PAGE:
Handicap accessibility doesn’t happen in a vacuum. It requires compassion and consideration.

Throughout Namine’s life, we have been forced to rethink what accessibility means. We have encountered situations that required improvisation to work — in our own home as well as out and about — and we’ve met people who didn’t know any better. Sometimes people are willing to learn; sometimes not.

State capitol

A few weeks ago, we visited the state capitol building in Madison. We happened to visit on the day that there was a big event; moving trucks were parked outside every entrance. Unfortunately, those trucks were all blocking the way for wheelchair users to get into the building.

We were able to squeeze Namine’s wheelchair through, but only just. She’s on wheelchair number three; we fully expect that this one will serve until past adolescence, and as such, it’s pretty large (but not super heavy, thank goodness). If she were in an adult-sized wheelchair, I don’t know if she’d have been able to get through. The only way she’d have gotten past is if I’d carried her or if she’d climbed out of her wheelchair and up the steps, then back into her chair.

State fair

Last year, we went to the Wisconsin State Fair. We were in line for the giant Ferris Wheel, and an employee had informed us that there was a handicap accessible ramp to the Ferris Wheel around the back, so we followed him.

When we turned the corner, however, we were filled with dismay. There was a ramp, yes, but it was most certainly not wheelchair accessible. It was set on a wooden block, much too high for Namine’s wheelchair to get up, even if she popped a wheelie. If she had attempted it, she surely would have tipped backward. I ended up having to pick Namine up and carry her the rest of the way to where we got on the Ferris Wheel.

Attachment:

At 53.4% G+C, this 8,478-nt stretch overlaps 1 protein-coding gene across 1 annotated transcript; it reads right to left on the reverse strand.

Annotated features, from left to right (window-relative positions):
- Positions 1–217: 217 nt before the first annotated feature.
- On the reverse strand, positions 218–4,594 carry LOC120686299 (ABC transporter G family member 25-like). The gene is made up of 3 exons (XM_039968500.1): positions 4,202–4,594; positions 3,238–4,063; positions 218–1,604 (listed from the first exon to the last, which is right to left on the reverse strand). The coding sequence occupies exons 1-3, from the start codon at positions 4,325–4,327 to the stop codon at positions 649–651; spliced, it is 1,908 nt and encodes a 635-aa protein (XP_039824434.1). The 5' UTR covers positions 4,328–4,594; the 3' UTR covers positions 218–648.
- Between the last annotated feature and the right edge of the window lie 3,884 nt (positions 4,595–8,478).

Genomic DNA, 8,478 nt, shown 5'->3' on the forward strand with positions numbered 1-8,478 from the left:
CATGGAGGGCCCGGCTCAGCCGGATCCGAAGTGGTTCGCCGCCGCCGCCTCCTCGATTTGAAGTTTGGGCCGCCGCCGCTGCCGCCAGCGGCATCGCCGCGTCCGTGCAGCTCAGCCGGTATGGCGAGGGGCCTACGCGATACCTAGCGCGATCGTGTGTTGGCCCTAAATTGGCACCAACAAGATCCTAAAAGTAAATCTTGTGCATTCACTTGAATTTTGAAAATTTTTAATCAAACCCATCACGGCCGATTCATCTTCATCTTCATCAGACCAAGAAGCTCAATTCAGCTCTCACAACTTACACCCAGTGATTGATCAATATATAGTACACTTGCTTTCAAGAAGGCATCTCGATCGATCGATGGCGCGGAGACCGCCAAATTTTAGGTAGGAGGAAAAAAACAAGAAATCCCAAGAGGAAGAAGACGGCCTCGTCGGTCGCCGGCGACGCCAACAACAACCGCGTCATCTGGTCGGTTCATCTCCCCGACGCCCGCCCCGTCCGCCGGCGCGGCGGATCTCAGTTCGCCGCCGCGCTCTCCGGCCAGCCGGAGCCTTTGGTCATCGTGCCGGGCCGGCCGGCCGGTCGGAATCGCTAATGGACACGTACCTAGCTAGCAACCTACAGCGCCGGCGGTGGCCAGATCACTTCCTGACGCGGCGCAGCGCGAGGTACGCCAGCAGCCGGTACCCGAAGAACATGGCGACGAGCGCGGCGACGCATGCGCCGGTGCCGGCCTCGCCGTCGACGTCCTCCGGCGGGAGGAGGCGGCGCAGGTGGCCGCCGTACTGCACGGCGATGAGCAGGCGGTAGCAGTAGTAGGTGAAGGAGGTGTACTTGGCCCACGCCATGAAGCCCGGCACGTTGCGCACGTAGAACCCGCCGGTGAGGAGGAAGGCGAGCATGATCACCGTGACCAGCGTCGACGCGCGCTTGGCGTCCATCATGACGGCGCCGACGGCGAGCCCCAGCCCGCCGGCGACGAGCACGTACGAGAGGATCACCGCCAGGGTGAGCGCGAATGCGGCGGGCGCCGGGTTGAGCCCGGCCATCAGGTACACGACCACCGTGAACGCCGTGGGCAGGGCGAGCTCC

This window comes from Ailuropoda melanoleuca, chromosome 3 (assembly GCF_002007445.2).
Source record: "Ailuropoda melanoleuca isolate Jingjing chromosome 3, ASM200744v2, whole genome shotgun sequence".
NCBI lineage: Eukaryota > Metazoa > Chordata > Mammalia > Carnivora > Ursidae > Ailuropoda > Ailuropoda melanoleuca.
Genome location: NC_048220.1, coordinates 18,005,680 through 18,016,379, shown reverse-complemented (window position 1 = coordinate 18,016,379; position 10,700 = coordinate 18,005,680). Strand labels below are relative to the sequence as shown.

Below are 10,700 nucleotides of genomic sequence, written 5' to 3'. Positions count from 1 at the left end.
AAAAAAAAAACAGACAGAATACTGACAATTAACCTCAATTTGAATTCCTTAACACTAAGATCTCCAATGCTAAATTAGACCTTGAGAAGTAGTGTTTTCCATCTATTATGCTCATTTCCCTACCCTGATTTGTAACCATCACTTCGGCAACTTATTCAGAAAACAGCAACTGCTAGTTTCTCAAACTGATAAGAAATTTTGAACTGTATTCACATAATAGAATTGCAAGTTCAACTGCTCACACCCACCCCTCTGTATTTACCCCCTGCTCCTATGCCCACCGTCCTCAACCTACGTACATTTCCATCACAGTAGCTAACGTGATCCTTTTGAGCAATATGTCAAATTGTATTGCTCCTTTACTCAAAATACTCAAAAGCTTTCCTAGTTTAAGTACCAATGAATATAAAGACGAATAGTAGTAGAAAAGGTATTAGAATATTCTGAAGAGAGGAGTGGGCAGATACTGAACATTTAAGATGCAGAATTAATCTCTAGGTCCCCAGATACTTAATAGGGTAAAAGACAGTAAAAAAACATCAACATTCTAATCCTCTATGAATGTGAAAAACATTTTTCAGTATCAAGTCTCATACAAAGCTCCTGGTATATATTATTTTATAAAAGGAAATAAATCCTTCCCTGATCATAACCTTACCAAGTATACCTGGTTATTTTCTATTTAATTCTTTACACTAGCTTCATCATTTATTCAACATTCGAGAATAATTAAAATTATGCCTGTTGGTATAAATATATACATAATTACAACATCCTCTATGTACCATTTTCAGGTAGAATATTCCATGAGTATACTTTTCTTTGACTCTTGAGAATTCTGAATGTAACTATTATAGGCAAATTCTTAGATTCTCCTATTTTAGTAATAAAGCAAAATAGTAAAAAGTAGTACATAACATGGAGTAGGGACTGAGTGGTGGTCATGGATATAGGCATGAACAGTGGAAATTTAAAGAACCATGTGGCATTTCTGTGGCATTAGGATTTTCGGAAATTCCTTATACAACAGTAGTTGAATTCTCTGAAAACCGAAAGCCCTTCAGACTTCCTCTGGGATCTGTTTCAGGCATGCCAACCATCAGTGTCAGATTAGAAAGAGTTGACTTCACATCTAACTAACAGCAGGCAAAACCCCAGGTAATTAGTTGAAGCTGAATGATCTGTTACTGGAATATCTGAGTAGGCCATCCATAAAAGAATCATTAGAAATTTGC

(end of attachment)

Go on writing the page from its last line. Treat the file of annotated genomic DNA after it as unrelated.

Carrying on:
Lack of consideration

We came out of a restaurant and found a car parked directly in front of the ramp, making it impossible for Namine to get off the sidewalk. My wife told them, “You can’t park here. You’re right in the way of the ramp, making it very difficult for people in a wheelchair.”

The person refused to move. They responded, “I was just here for a minute. The drive through messed up my food.”

My wife replied, “It doesn’t matter. You’re in the way for people who need to use that ramp.”

“Whatever, shut up!” They refused to move until their passenger came out with the food, after which they drove off without a word of apology.

Partial accessibility doesn't count

We stayed at a motel during Namine’s school testing. This particular motel had a handicap sticker on their front door, and a handy motion-activated sliding door which opened when approached.

This motel did not, however, follow through on their accessibility. Inside the sliding door was a pair of plain old manual doors, still requiring us to help Namine inside.

When I spoke to the concierge at the front desk about this, she seemed understanding. She apologized for the inconvenience, and promised to speak with her supervisor about it. Whether or not that was an empty promise, I don’t know. I do know that she seemed receptive. We did our part; it’s in their hands, now.

Accessibility shouldn't be an afterthought

My parents have a timeshare at a condo in Florida. Until recently, there were steps leading from the pool area to the beach. A few years ago, they replaced the stairs with a ramp. This was no act of benevolence; something had happened to a member of the owner’s family, forcing them to make the property more accessible.

There are properties all over the place which need better accessibility. Current accessibility laws require new buildings to adhere to ADA standards, but many existing establishments don’t have to. We need more awareness and accountability. People have to care about accessibility before not having it will affect them.

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